As smart cities are meant to improve the overall experience of their residents , it is crucial to sustain these cities in the long run . However , sustaining and maintaining smart cities can be challenging .
To sustain smart cities , Maimunah said : “ There will be two keywords for that . One is collaboration , and the other one is looking at how a sustainable business model can be derived between the partnership of cities and solution providers .”
As a technology player , Srinivas then shared that Mavenir had always ensured the flexibility of its solutions . By providing this flexibility , stakeholders would be better positioned to determine what works best for them .
“ Then comes converged solutions . What that means is a smart city initiative , for example , needs connectivity , software for acceleration and AI analytics , etc . All these different applications should converge on the same hardware , same operating system and the same container management technology ,” he stated .
“ This is going to help our customers and MNOs ( mobile network operators ) to make sure that they can get started on very l ow-cost hardware . The cost of ownership will be less . Fewer vendors to go to solve problems , fewer vendors to chase for support and enhancement . The converged solution is significant for sustainability .” — @ Green

Smart city plan in Thailand

THE 5G TECH 2021 conference witnessed various discussions on smart cities , with 5G being the key enabler . Sharinee Shannon Kalayanamitr , the Chief Executive Officer of 5G Catalyst Technologies ( 5GCT ), in one of the speaker sessions , shared about the implementation of smart cities in Thailand .
“ In Thailand , there ’ s a digital promotional agency called DEPA that has categorised it ( smart city ) into the following : smart governance , smart energy , smart living , smart people , smart environment , smart economy and smart mobility .”
She said in the last couple of years , there had been a rise in digital transformation straight from the top of the government of Thailand . On top of that , smart city initiatives in the country were accelerated by the Industrial 4.0 Master Plan and the 5G concessions in 2020 .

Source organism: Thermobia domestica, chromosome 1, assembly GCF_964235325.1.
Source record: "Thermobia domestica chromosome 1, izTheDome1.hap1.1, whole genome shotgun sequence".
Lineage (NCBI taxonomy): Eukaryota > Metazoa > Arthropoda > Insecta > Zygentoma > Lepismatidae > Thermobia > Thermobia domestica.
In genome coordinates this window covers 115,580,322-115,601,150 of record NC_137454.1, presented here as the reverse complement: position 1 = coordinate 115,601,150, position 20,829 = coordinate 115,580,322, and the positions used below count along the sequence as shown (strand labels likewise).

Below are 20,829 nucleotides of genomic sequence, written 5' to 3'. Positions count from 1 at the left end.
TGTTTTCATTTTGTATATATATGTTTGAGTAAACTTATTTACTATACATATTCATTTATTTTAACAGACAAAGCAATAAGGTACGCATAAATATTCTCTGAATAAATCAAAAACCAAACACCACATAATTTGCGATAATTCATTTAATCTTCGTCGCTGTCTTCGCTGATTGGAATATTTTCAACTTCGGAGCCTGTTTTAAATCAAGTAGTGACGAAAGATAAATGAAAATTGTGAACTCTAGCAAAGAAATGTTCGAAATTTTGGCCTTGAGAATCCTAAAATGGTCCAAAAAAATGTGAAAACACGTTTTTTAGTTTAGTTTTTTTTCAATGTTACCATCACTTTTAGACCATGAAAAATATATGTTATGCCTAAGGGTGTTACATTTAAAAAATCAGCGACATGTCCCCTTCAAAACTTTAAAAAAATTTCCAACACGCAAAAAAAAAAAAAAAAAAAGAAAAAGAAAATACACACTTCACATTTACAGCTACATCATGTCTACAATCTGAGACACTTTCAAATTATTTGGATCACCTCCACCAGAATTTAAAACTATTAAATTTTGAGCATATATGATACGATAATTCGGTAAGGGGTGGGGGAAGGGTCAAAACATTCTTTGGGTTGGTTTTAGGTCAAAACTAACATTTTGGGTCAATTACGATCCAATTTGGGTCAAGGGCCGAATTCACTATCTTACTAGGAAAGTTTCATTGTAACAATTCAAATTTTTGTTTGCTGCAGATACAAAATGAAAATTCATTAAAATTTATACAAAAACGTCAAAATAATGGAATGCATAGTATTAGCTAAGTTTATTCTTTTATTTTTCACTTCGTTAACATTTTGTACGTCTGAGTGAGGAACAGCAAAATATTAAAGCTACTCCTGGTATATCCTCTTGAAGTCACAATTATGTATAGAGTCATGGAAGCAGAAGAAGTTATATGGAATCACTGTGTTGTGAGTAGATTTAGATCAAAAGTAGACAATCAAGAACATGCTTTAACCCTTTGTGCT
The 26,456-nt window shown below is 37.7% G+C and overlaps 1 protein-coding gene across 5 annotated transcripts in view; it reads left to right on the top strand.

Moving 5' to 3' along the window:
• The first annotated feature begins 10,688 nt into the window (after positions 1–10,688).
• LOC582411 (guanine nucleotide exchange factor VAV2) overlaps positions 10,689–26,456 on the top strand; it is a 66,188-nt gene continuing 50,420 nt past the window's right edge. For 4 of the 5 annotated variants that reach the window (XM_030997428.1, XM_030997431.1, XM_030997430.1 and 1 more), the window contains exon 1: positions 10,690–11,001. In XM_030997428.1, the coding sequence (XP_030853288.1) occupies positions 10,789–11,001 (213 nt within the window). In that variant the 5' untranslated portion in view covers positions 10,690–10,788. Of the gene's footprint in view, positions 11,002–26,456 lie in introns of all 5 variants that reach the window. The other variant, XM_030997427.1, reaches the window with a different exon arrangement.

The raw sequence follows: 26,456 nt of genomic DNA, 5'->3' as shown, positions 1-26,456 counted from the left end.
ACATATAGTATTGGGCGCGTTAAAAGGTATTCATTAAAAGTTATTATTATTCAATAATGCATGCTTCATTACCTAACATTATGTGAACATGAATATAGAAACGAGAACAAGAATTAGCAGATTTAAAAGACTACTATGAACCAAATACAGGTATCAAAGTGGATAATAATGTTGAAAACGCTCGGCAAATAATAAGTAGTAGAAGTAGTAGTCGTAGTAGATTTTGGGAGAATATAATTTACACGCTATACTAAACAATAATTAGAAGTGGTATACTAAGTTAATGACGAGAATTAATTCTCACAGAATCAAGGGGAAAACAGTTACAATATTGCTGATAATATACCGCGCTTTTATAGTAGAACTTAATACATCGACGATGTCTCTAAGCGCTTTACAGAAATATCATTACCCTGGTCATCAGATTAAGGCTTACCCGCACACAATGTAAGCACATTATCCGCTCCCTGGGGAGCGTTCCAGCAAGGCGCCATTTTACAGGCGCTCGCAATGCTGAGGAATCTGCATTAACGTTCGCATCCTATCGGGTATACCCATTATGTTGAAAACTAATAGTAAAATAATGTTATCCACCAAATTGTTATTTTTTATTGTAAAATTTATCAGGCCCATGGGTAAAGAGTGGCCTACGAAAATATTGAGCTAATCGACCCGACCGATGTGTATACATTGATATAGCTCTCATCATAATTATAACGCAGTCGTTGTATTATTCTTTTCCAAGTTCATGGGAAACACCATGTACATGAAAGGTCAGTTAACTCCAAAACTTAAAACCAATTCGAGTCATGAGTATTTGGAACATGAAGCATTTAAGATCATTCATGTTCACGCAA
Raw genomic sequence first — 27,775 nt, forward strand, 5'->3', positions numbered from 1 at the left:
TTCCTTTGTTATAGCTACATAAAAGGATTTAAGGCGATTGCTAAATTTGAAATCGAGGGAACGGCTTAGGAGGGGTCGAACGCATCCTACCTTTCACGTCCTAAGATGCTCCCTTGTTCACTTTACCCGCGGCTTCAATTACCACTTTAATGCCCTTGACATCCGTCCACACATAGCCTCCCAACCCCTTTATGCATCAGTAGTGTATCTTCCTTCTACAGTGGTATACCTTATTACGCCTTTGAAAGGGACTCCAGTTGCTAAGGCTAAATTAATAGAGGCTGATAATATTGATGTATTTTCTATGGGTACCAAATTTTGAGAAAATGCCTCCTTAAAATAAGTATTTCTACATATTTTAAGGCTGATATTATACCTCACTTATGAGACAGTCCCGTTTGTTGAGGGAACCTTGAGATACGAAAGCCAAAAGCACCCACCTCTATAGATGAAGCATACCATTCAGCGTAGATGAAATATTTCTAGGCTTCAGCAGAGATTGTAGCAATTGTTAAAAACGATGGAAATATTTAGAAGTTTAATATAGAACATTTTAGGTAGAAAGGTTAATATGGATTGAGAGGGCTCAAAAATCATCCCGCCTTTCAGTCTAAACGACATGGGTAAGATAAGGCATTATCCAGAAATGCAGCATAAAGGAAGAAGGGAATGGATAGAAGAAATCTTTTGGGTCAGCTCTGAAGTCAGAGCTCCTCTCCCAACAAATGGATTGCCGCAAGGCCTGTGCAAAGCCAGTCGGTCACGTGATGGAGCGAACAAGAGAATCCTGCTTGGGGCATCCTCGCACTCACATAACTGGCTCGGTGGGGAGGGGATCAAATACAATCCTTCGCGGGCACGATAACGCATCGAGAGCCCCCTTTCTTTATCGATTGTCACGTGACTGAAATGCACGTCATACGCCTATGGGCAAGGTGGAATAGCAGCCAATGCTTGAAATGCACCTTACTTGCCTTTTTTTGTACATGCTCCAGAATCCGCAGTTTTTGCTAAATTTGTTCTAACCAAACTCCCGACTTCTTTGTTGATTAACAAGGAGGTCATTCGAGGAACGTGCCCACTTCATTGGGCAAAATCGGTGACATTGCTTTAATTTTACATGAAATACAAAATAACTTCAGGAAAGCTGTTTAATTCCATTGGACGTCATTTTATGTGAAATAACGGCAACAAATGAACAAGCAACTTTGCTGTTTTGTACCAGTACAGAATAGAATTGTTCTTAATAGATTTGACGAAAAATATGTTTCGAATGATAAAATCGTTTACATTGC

“ We ( 5GTC ) were able to strike a partnership with NT , the national telecom provider in Thailand , to help them monetise 5G and specifically the two spectrums they have , which are the 700MHz and 26GHz . As we know , the 26GHz one is primarily used for robotics , high need for low latency , and a large amount of IoT devices to be connected .
“ So for us , one of the big use cases that we discovered with NT was smart cities in Thailand . Then , in March this year ( 2021 ), we were able to launch the pilot project in Ban Chang , Rayong ( manufacturing hub in Thailand ),” she said .
Sharinee then shared with the participants some of the features introduced by the company in the Ban Chang pilot project , which emphasised safety and security .
Before sharing the video of the project , she stated some general challenges in Thailand ’ s smart city rollout , which were : 1 . Awareness issue - understanding smart cities and buy-in 2 . The gap in the market - only LEGO approach and not holistic , SILO without sustainability in mind
3 . Fragmented understanding of smart city benefits to citizens leading to weak support
4 . No alignment and unclear priorities in multiple city projects
5 . Difficulties in applying regulatory frameworks to oversee the use of new technologies and data